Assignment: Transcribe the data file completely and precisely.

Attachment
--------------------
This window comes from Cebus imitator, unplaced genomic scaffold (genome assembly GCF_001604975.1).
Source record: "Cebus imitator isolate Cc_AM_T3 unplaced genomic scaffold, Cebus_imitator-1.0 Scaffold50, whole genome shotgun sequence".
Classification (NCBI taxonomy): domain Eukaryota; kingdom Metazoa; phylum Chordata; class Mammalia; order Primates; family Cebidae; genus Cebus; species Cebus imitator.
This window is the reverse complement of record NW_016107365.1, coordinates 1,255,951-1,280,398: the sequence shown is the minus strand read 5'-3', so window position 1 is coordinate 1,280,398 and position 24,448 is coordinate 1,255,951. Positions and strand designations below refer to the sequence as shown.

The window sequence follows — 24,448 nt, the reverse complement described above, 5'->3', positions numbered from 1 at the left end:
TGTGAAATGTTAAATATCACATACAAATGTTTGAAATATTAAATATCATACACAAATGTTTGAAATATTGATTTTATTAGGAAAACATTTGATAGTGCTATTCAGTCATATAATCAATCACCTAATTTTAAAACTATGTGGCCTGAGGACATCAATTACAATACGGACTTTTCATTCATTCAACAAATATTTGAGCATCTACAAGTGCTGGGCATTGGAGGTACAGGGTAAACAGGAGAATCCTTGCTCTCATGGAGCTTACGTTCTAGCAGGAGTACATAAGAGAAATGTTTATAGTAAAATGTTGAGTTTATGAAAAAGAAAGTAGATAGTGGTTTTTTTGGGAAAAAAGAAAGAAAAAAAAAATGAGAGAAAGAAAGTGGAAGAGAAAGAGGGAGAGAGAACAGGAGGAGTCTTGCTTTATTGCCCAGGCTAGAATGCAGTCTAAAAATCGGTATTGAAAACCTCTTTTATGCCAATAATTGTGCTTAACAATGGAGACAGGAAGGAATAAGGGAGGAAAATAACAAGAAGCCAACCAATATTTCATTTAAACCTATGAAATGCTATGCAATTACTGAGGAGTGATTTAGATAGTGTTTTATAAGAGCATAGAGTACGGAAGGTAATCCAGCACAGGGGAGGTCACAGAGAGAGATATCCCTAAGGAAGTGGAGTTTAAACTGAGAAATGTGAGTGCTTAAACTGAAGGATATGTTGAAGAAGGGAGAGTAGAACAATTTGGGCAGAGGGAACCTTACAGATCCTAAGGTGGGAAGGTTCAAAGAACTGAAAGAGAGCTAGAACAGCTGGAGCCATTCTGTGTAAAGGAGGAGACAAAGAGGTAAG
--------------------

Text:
This window comes from Cebus imitator, unplaced genomic scaffold (genome assembly GCF_001604975.1).
Source record: "Cebus imitator isolate Cc_AM_T3 unplaced genomic scaffold, Cebus_imitator-1.0 Scaffold50, whole genome shotgun sequence".
Classification (NCBI taxonomy): domain Eukaryota; kingdom Metazoa; phylum Chordata; class Mammalia; order Primates; family Cebidae; genus Cebus; species Cebus imitator.
This window is the reverse complement of record NW_016107365.1, coordinates 1,255,951-1,280,398: the sequence shown is the minus strand read 5'-3', so window position 1 is coordinate 1,280,398 and position 24,448 is coordinate 1,255,951. Positions and strand designations below refer to the sequence as shown.

The window sequence follows — 24,448 nt, the reverse complement described above, 5'->3', positions numbered from 1 at the left end:
TGTGAAATGTTAAATATCACATACAAATGTTTGAAATATTAAATATCATACACAAATGTTTGAAATATTGATTTTATTAGGAAAACATTTGATAGTGCTATTCAGTCATATAATCAATCACCTAATTTTAAAACTATGTGGCCTGAGGACATCAATTACAATACGGACTTTTCATTCATTCAACAAATATTTGAGCATCTACAAGTGCTGGGCATTGGAGGTACAGGGTAAACAGGAGAATCCTTGCTCTCATGGAGCTTACGTTCTAGCAGGAGTACATAAGAGAAATGTTTATAGTAAAATGTTGAGTTTATGAAAAAGAAAGTAGATAGTGGTTTTTTTGGGAAAAAAGAAAGAAAAAAAAAATGAGAGAAAGAAAGTGGAAGAGAAAGAGGGAGAGAGAACAGGAGGAGTCTTGCTTTATTGCCCAGGCTAGAATGCAGTCTAAAAATCGGTATTGAAAACCTCTTTTATGCCAATAATTGTGCTTAACAATGGAGACAGGAAGGAATAAGGGAGGAAAATAACAAGAAGCCAACCAATATTTCATTTAAACCTATGAAATGCTATGCAATTACTGAGGAGTGATTTAGATAGTGTTTTATAAGAGCATAGAGTACGGAAGGTAATCCAGCACAGGGGAGGTCACAGAGAGAGATATCCCTAAGGAAGTGGAGTTTAAACTGAGAAATGTGAGTGCTTAAACTGAAGGATATGTTGAAGAAGGGAGAGTAGAACAATTTGGGCAGAGGGAACCTTACAGATCCTAAGGTGGGAAGGTTCAAAGAACTGAAAGAGAGCTAGAACAGCTGGAGCCATTCTGTGTAAAGGAGGAGACAAAGAGGTAAG